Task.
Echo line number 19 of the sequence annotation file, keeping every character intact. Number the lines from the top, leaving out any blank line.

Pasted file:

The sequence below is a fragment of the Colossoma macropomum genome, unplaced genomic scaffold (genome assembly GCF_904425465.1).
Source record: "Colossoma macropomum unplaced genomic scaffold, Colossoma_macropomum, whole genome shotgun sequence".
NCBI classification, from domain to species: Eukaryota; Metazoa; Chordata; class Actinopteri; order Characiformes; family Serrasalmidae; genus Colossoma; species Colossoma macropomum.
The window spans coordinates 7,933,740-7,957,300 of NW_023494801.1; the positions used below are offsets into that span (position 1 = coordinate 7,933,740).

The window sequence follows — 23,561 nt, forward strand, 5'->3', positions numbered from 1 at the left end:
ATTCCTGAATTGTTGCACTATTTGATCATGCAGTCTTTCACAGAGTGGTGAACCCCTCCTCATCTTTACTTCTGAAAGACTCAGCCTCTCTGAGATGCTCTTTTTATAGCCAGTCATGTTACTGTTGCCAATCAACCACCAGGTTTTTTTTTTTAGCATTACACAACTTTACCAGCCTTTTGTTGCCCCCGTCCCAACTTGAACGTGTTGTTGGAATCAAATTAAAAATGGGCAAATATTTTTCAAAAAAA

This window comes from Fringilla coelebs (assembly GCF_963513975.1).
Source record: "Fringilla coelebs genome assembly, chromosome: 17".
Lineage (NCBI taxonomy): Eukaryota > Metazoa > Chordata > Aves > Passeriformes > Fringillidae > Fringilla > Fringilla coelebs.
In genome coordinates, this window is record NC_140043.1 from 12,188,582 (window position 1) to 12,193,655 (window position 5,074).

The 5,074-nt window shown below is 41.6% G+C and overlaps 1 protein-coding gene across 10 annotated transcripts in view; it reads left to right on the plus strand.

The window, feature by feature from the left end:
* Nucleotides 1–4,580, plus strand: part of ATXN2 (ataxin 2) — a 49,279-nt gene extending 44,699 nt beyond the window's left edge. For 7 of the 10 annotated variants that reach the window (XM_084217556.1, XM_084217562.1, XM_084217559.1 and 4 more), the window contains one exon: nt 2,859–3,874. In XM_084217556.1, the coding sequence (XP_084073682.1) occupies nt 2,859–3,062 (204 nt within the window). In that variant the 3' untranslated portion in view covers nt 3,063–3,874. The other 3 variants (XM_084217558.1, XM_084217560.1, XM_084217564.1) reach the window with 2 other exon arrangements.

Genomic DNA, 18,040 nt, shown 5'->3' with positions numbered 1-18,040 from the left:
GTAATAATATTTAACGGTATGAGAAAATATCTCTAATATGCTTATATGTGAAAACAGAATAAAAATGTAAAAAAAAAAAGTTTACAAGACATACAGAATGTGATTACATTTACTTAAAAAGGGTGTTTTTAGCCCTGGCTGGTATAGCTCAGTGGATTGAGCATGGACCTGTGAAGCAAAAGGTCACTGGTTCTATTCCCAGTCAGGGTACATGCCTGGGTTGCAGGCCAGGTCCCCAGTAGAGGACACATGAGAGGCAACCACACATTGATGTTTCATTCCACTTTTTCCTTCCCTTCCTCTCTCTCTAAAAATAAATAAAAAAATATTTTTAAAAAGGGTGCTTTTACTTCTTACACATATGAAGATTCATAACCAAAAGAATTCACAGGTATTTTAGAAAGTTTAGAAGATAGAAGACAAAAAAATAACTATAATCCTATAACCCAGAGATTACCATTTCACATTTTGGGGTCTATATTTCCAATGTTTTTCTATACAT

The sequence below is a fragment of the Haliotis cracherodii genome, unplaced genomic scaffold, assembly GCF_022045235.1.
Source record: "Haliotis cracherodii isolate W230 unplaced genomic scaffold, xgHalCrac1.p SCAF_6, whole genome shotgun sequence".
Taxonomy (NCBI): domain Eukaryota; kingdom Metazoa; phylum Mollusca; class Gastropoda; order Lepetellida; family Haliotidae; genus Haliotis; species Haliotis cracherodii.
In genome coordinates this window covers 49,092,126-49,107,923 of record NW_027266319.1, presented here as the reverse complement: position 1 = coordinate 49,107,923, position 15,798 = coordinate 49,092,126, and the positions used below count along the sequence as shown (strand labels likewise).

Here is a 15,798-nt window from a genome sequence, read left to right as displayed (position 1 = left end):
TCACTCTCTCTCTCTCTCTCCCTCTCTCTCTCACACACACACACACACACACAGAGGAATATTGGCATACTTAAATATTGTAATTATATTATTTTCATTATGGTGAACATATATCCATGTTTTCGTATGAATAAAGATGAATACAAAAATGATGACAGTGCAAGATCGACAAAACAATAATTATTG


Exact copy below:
In genome coordinates this window covers 49,092,126-49,107,923 of record NW_027266319.1, presented here as the reverse complement: position 1 = coordinate 49,107,923, position 15,798 = coordinate 49,092,126, and the positions used below count along the sequence as shown (strand labels likewise).